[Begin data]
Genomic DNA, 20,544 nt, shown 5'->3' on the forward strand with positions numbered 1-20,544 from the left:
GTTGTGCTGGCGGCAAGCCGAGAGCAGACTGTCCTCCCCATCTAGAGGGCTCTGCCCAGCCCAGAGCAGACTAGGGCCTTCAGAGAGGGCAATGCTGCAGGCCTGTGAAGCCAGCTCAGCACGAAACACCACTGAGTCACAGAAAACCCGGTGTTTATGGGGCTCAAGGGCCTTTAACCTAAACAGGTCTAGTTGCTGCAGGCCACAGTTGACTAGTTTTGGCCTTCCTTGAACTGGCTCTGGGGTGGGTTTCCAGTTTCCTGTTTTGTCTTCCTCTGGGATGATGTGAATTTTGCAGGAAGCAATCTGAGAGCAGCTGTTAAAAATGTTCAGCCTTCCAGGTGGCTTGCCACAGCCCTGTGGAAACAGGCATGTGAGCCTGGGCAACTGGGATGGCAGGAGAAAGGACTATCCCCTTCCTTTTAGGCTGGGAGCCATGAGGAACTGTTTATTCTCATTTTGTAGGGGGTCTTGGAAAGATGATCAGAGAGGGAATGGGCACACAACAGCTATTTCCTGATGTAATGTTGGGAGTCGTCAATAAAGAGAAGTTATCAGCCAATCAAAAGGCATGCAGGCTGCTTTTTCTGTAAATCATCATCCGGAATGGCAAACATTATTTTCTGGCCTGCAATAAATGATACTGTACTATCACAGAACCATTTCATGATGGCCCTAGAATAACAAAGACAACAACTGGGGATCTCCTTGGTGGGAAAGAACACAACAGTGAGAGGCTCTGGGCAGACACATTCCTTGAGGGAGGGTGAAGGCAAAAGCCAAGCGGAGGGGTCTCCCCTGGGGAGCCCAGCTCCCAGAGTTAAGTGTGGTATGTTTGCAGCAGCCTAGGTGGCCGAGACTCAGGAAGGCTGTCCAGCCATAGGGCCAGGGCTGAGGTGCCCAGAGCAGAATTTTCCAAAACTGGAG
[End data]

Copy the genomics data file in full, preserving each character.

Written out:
Genomic DNA, 20,544 nt, shown 5'->3' on the forward strand with positions numbered 1-20,544 from the left:
GTTGTGCTGGCGGCAAGCCGAGAGCAGACTGTCCTCCCCATCTAGAGGGCTCTGCCCAGCCCAGAGCAGACTAGGGCCTTCAGAGAGGGCAATGCTGCAGGCCTGTGAAGCCAGCTCAGCACGAAACACCACTGAGTCACAGAAAACCCGGTGTTTATGGGGCTCAAGGGCCTTTAACCTAAACAGGTCTAGTTGCTGCAGGCCACAGTTGACTAGTTTTGGCCTTCCTTGAACTGGCTCTGGGGTGGGTTTCCAGTTTCCTGTTTTGTCTTCCTCTGGGATGATGTGAATTTTGCAGGAAGCAATCTGAGAGCAGCTGTTAAAAATGTTCAGCCTTCCAGGTGGCTTGCCACAGCCCTGTGGAAACAGGCATGTGAGCCTGGGCAACTGGGATGGCAGGAGAAAGGACTATCCCCTTCCTTTTAGGCTGGGAGCCATGAGGAACTGTTTATTCTCATTTTGTAGGGGGTCTTGGAAAGATGATCAGAGAGGGAATGGGCACACAACAGCTATTTCCTGATGTAATGTTGGGAGTCGTCAATAAAGAGAAGTTATCAGCCAATCAAAAGGCATGCAGGCTGCTTTTTCTGTAAATCATCATCCGGAATGGCAAACATTATTTTCTGGCCTGCAATAAATGATACTGTACTATCACAGAACCATTTCATGATGGCCCTAGAATAACAAAGACAACAACTGGGGATCTCCTTGGTGGGAAAGAACACAACAGTGAGAGGCTCTGGGCAGACACATTCCTTGAGGGAGGGTGAAGGCAAAAGCCAAGCGGAGGGGTCTCCCCTGGGGAGCCCAGCTCCCAGAGTTAAGTGTGGTATGTTTGCAGCAGCCTAGGTGGCCGAGACTCAGGAAGGCTGTCCAGCCATAGGGCCAGGGCTGAGGTGCCCAGAGCAGAATTTTCCAAAACTGGAG